The following is a very brief article I found while Googling today. If you care to look at it, I'd be interested to know if there is anything in the article you might agree with. The following is from that article. So I don't see where it is a problem if it's not until the 2nd coming when everlasting righteousness has been fully brought in.



                      To bring in everlasting righteousness, God Himself came to earth as our Messiah, lived a righteous life, died for our sins, was resurrected and ascended back into Heaven. This makes it possible for the prophecy to be fulfilled in principle at Christ's first coming, it will be fulfilled in full at His return.(1)
                      http://jewishroots.net/library/proph...teousness.html

                      Comment


                      • Re: The Preterist Gap

                        Originally posted by shepherdsword View Post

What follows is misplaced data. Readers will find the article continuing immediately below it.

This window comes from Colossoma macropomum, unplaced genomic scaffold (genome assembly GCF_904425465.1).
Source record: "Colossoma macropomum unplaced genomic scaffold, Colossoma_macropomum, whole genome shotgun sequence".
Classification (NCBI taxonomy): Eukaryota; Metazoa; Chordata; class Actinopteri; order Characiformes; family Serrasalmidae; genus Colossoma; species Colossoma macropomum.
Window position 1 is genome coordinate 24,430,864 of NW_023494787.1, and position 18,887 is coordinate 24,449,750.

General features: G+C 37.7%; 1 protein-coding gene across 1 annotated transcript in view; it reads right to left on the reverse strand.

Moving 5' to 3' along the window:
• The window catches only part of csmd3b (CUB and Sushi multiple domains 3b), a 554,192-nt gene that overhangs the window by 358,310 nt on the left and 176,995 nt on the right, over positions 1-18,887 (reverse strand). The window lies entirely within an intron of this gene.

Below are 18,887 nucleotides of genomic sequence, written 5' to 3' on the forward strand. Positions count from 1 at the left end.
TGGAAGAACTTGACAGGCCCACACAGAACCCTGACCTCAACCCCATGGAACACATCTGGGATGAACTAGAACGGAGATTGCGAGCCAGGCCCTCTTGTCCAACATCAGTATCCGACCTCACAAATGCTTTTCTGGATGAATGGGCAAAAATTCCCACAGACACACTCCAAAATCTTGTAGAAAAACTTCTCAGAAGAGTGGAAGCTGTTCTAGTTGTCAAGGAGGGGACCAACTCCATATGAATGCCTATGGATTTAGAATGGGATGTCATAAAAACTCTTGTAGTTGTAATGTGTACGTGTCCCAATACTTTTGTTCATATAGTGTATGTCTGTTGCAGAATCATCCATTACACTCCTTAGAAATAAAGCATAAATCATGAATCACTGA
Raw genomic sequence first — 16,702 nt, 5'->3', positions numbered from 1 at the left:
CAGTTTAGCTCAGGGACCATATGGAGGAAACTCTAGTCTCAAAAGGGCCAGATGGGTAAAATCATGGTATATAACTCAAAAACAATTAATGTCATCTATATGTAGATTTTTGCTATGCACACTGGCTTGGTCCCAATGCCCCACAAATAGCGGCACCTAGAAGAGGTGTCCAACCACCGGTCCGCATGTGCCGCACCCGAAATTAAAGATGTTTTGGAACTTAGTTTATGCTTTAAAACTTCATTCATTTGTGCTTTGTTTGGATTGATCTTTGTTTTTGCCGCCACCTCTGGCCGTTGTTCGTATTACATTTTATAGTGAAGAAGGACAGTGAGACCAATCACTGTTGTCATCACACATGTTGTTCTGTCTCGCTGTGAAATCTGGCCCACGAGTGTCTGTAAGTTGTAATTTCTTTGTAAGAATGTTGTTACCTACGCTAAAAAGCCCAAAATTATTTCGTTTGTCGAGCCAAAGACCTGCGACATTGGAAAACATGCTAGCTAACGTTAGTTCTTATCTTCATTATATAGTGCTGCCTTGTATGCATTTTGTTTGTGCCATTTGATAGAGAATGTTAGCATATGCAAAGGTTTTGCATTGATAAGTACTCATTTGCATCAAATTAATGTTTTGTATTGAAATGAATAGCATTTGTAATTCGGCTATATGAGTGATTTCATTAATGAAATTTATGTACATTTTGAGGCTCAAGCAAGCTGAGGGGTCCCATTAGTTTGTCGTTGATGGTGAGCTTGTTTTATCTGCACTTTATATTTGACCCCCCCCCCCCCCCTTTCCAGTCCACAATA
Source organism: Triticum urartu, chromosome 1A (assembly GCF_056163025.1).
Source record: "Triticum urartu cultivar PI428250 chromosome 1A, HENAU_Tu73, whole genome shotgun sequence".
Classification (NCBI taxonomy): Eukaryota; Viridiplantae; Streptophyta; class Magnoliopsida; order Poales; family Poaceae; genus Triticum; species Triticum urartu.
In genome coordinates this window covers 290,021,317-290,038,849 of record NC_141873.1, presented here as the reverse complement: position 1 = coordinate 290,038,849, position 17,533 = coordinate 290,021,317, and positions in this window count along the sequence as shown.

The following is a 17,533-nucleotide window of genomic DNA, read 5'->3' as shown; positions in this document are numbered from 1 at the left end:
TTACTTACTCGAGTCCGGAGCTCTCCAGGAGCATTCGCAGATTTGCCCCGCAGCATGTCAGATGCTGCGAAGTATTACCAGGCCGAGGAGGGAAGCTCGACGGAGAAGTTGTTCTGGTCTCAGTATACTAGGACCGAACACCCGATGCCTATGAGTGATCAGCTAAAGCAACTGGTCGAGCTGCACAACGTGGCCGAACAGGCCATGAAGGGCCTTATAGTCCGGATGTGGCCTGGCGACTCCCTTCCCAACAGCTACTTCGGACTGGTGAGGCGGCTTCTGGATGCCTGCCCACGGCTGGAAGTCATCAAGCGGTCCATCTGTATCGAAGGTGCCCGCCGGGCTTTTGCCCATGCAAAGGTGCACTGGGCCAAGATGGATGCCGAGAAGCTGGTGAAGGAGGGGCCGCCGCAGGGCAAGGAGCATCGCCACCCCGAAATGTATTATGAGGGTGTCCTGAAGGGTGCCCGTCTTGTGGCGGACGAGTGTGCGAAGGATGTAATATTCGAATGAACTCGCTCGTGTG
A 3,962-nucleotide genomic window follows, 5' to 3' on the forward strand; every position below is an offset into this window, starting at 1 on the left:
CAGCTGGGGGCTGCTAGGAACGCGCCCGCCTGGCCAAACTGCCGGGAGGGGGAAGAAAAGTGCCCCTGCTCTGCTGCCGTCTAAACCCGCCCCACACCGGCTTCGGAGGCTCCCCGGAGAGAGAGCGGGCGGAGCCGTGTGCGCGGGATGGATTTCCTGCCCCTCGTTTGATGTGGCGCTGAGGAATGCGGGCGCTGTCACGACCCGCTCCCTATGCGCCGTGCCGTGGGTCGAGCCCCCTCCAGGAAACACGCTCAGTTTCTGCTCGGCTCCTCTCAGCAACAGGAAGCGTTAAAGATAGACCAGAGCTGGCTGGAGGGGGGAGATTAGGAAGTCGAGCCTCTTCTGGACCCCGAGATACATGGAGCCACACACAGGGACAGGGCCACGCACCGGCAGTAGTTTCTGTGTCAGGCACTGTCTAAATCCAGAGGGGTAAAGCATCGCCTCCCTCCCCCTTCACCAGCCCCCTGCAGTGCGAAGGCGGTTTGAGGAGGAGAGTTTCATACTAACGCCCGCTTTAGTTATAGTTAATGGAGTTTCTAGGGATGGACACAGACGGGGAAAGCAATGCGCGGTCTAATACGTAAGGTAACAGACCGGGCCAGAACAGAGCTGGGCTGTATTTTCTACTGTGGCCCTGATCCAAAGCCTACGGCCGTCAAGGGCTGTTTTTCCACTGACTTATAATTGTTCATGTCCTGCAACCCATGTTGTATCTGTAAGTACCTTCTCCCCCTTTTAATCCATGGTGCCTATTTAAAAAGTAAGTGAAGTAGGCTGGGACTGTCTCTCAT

Jesus's ministry was 490 days,when you include the 40 day fast and the post resurrection ministry. Why does everyone force the days into years? All of the early church fathers (until eusibeus came along) stated Jesus' ministry was "about a year". In fact,Jesus Himself told us how long His ministry would be:

                        Lk 4:18-19 The Spirit of the Lord is upon me, because he hath anointed me to preach the gospel to the poor; he hath sent me to heal the brokenhearted, to preach deliverance to the captives, and recovering of sight to the blind, to set at liberty them that are bruised,To preach the acceptable year of the Lord.

                        The only problem I see with it is Jn 6:4. However,that verse doesn't make sense at all. Jesus is feeding the 5000 with leavened bread, why would He do that if passover was close? Why weren't the Jesus males in Jerusalem if passover was close? Why did Jesus go to capernaum if passwover was close? All the rest of the gospels have Jesus going to the feast of tabernacles (just as John does in chapter 7)